Laila Gohar throws a potato party
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I once read an amusing story about how potatoes became popular in France. In the late 18th century, as much of Europe was suffering from famine, a pharmacist named Antoine-Augustin Parmentier realised that potatoes, which had been ill-favoured, could actually be the solution to the famine. He persuaded King Louis XVI to let him plant a large potato field in Paris, and stationed flashy guards to protect the spuds. Parisians became intrigued and suddenly it became chic to grow potatoes. Parmentier persuaded Marie Antoinette to wear potato flowers in her hair, and the king to wear them in his buttonhole. With that, potatoes became fashionable in France.
I love the idea of placing emphasis and importance on a humble ingredient. There is something special about taking a simple ingredient and treating it with the same care and consideration as you would an expensive one. With my work, I am most interested in taking common ingredients like butter, bread or a radish, for example, and treating them with the same care as I would something very precious. I’ve made sculptures out of butter, furniture out of bread and displayed radishes in jewellery cases as if they were rubies. A properly prepared potato can feel more luxurious than many lavish ingredients. Also, in New York, the farmers’ market where I shop is still scarce in terms of offerings. So I thought there is no better time than now to throw a potato party.
Potatoes and eggs are a perfect pair. When buying one, I almost always reach for the other. With that in mind, I decided to host a Sunday-afternoon lunch that features Spanish tortilla. The rest of the menu came together around the tortilla. A perfect tortilla is custardy and wet on the inside, with a barely cooked, blond skin that holds it together. Its texture is rich and toothsome, a little bit like mashed potatoes. Putting two similar yet different textures on a plate makes for an intriguing bite. So I decided I would pipe mashed potatoes around the tortilla and then add a generous heaping of caviar on each slice. I also prepared some aioli to serve alongside potato chips.
I love a high/low moment, and nothing screams high/low louder than potatoes, onions, eggs and the finest caviar. I source caviar from the much-loved New York City institution Russ & Daughters. Its Siberian sturgeon is a favourite. The beads are a dark, glistening jet black and taste like salty ocean water left on your lips after a long swim. I also love how the tin looks on the table.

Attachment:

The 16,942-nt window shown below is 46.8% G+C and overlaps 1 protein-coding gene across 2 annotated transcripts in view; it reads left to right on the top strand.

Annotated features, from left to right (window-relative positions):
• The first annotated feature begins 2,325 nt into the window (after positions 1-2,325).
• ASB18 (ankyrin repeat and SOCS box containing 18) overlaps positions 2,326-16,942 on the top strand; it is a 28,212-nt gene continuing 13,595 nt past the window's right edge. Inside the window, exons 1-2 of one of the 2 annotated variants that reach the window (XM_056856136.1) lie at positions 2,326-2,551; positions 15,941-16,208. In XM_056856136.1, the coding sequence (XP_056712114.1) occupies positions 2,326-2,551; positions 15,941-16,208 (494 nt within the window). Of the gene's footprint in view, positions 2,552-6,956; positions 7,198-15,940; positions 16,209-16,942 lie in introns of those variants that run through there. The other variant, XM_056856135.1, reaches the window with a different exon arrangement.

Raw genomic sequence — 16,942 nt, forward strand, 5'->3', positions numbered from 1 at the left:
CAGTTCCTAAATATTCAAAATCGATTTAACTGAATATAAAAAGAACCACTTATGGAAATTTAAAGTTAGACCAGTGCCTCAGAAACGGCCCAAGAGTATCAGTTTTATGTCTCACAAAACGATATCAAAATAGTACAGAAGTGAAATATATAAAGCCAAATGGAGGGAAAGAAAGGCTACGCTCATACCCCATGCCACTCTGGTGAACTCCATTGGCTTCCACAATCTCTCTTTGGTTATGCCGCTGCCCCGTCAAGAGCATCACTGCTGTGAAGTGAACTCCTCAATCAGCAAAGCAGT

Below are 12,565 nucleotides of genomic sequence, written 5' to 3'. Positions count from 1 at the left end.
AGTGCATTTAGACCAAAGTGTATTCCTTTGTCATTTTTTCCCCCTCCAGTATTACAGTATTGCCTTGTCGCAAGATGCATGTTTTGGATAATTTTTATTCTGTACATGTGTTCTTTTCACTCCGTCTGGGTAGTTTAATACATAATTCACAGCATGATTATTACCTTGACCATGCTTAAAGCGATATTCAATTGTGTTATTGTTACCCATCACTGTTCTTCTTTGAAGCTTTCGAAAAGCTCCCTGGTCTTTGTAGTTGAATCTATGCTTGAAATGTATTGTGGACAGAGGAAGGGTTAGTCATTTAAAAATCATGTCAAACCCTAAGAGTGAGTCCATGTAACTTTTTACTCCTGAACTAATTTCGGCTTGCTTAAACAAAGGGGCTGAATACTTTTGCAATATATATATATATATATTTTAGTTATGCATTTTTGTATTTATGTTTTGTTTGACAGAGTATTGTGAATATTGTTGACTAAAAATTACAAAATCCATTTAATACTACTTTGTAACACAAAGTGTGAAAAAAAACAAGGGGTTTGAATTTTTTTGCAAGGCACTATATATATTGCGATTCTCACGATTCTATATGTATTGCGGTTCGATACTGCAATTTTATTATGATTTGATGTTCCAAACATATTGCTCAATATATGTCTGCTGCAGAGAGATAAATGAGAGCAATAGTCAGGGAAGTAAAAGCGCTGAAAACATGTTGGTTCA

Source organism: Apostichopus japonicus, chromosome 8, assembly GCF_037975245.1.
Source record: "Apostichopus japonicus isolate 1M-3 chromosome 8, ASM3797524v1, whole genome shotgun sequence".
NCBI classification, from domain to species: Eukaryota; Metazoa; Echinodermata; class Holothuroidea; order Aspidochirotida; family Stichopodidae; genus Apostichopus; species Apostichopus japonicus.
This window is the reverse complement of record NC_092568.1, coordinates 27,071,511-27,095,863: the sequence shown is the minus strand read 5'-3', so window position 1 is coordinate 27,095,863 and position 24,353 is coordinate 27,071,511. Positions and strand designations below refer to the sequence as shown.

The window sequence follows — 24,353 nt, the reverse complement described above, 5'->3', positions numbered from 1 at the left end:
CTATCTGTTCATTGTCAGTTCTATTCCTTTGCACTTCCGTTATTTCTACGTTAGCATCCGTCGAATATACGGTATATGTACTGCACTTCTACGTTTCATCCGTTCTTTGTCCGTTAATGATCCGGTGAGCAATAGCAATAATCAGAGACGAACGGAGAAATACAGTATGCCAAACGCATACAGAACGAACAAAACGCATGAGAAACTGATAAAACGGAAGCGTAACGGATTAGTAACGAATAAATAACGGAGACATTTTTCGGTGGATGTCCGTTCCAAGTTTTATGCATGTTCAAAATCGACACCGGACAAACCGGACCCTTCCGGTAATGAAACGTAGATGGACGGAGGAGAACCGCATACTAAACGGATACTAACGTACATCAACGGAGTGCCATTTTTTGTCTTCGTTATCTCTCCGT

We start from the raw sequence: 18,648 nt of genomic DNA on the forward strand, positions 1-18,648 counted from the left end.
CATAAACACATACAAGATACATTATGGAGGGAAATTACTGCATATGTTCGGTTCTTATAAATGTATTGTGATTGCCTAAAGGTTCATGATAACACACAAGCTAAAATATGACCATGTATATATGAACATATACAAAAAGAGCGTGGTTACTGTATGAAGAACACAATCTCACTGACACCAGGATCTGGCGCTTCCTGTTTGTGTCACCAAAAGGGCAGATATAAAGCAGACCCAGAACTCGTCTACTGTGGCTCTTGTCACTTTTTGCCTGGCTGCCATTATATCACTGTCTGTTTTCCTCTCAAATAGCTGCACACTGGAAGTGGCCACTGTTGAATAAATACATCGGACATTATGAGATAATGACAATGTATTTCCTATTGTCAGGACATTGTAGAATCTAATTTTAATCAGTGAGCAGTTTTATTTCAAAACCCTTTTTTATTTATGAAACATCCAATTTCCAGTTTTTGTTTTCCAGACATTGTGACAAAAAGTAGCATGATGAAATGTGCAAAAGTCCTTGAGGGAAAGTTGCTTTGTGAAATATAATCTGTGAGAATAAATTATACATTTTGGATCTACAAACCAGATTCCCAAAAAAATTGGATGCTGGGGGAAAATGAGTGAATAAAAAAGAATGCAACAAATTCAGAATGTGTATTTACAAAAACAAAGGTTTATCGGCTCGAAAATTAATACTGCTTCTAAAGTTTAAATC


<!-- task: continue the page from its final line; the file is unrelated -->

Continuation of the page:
For decor, I ran to the flower market only to realise most of the shops close on Sunday. So instead I decorated the table with two large blue and white tins of Bonilla a la Vista potato crisps. The table also included fougasse bread, trout and salmon roe, salami and a speckled radicchio salad, all of which doubled as both food and decor. I like using ordinary objects to decorate the table. In place of a candle holder, I carved a small hole in a potato and placed a silver candle inside. I also cut a bit of ivy from a plant I have at home and made the tortilla a crown, and hollowed eggs inside which I placed a bit of caviar and roe. No flowers, no problem.
Guests started piling into the kitchen as I was piping the mashed potato. Don’t be afraid to ask your guests for a hand when you need it. Give them a glass of wine and put them to work. We happily drank several bottles of Austrian wine from producer Andreas Tscheppe. The wines, from the Styria region, are produced naturally but don’t have that yeasty smell sometimes associated with natural wine. We enjoyed the Sauvignon Blanc and Chardonnay. They were both crisp, mineral and bright, and especially delicious with the salty caviar and sweet earthiness of the onion in the tortilla.
For dessert, a bit of humour was in order. I made hazelnut chocolate truffles that were draped in marzipan and dusted in cocoa to give them the appearance of potatoes. The children loved shaping them. While no one wore potato flowers in their hair, the humble potato was once again given the royal treatment.
For the chocolate:
225g bittersweet chocolate
1/2 cup heavy cream
30g caramelised hazelnuts, optional
Pinch of salt
Cocoa powder, for dusting
For the marzipan:
160g blanched almond flour
180g powdered sugar
2 tsp rose water
1 egg white
• First make the ganache. Chop the chocolate into small pieces.
• Bring the cream to a boil and then remove from the heat.
• Add the cream to a bowl, then add the chocolate to the cream. Leave undisturbed for three minutes.
• Whisk the chocolate and cream until it emulsifies into a thick, glossy mixture. Add a pinch of salt. If using the caramelised hazelnuts, fold them in.
• Set aside to cool while you make the marzipan.
• In a food processor, pulse all the marzipan ingredients until they come together into a paste. Turn the marzipan onto a work surface and knead a few times. Set aside.
• When ready to assemble, scoop out the chocolate into the size of a small potato and shape using your hands.
• Roll out the marzipan into a thin sheet about 0.5cm thin.
• Place a chocolate potato onto the marzipan and cut the marzipan into a rectangle large enough to cover the chocolate.
• Drape and fold the marzipan around the chocolate and pinch at the seam to make a potato shape. Repeat until you’ve made enough potatoes.
• Dust the potatoes with cocoa powder.